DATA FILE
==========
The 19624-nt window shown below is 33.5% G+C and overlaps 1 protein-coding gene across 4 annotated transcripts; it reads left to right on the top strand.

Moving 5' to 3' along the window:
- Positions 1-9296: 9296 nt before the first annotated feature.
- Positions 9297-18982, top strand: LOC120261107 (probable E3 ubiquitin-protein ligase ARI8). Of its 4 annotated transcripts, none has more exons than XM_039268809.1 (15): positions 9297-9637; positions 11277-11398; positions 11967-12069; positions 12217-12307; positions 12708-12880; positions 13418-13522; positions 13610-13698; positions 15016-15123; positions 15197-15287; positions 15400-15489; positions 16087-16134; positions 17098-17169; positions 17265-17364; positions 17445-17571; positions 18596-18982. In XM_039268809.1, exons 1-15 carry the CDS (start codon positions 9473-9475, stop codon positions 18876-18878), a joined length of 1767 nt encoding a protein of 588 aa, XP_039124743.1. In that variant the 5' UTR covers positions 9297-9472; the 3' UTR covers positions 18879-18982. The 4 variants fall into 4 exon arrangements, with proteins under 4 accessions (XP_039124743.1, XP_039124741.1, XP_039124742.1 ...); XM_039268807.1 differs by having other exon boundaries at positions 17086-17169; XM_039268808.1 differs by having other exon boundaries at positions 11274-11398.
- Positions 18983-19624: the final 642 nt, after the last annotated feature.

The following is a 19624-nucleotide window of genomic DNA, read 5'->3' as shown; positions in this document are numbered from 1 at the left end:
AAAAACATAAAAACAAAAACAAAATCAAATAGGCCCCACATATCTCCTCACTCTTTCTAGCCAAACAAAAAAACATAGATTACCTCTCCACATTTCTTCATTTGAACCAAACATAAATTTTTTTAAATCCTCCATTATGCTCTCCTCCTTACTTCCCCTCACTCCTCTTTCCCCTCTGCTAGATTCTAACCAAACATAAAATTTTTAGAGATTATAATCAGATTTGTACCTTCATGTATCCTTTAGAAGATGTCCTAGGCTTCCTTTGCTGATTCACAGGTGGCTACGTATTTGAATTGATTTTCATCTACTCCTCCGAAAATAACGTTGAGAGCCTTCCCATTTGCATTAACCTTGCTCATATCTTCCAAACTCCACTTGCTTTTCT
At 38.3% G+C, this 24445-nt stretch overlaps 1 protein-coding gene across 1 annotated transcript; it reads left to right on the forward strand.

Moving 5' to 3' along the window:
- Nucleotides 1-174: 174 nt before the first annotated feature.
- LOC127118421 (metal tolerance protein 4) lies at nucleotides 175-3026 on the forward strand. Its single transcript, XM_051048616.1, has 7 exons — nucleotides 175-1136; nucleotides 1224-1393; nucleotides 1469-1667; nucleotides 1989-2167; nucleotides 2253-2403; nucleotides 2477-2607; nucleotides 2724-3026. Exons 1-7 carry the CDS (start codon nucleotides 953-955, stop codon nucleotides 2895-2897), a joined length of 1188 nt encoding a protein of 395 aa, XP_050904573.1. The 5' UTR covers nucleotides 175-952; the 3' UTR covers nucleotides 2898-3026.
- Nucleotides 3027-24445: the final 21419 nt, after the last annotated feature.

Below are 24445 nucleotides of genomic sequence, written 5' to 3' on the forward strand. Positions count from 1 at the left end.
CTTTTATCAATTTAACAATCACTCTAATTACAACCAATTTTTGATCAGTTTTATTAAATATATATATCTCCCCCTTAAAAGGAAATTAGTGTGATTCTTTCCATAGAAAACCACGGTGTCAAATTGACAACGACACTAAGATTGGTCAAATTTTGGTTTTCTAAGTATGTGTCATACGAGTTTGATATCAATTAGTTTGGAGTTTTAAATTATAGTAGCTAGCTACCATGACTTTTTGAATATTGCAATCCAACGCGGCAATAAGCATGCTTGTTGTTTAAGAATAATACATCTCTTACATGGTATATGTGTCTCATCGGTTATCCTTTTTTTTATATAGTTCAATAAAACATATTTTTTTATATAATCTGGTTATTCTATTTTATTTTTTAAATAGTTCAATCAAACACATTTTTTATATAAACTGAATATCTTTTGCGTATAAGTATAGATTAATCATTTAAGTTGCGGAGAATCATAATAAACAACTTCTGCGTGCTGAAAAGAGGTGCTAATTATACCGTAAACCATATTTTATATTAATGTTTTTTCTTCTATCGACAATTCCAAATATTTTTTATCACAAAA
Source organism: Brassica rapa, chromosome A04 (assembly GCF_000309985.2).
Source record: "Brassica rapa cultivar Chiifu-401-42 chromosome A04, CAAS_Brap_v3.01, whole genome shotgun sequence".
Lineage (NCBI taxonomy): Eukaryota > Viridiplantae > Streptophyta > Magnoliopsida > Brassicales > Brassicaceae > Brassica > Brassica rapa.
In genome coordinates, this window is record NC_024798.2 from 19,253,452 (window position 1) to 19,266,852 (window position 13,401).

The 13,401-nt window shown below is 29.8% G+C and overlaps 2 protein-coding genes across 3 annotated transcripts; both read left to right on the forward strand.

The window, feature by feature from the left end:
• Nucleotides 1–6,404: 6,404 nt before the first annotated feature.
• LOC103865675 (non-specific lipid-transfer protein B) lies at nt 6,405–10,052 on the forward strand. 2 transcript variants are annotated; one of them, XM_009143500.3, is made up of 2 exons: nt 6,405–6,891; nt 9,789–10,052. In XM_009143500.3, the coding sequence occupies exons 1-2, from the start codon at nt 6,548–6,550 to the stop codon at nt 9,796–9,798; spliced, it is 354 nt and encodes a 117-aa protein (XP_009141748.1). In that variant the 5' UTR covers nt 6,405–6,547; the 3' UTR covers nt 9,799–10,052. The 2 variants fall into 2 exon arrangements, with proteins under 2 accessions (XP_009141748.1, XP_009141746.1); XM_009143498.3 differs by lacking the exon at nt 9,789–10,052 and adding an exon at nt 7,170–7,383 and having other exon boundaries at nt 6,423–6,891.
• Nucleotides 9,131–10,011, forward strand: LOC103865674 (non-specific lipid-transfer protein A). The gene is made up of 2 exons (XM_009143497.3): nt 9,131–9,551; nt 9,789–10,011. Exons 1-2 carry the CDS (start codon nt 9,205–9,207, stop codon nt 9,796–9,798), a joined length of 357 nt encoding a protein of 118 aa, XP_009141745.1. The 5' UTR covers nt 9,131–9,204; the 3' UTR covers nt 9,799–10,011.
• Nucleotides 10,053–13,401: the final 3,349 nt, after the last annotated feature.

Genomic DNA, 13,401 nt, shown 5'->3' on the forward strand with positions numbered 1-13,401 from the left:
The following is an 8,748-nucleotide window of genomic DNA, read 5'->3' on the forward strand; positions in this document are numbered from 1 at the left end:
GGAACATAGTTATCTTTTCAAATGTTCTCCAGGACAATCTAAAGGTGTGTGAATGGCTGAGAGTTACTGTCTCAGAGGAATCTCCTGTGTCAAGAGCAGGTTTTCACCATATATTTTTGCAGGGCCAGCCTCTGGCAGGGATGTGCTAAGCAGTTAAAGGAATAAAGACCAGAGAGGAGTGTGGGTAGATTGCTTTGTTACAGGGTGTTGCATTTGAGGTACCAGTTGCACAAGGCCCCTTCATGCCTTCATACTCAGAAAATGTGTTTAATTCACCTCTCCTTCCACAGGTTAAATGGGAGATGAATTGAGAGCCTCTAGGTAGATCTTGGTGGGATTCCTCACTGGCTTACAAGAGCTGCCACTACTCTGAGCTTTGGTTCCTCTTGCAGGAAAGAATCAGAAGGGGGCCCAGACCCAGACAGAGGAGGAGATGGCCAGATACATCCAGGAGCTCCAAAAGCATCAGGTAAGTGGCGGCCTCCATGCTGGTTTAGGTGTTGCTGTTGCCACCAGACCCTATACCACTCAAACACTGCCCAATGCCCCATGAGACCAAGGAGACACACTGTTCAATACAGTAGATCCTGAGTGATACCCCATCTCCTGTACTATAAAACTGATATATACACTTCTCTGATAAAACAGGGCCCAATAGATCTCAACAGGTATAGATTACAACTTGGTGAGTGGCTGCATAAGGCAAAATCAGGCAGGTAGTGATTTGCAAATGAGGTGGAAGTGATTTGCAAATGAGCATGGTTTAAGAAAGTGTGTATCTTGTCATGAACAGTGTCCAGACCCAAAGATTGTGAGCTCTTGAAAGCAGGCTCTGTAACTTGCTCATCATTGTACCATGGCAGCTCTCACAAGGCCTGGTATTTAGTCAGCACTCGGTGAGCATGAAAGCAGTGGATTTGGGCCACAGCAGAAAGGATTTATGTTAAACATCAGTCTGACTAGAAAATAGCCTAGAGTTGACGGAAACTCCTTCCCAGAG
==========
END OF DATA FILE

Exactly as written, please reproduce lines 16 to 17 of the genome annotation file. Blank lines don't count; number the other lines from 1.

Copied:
Source record: "Brassica rapa cultivar Chiifu-401-42 chromosome A04, CAAS_Brap_v3.01, whole genome shotgun sequence".
Lineage (NCBI taxonomy): Eukaryota > Viridiplantae > Streptophyta > Magnoliopsida > Brassicales > Brassicaceae > Brassica > Brassica rapa.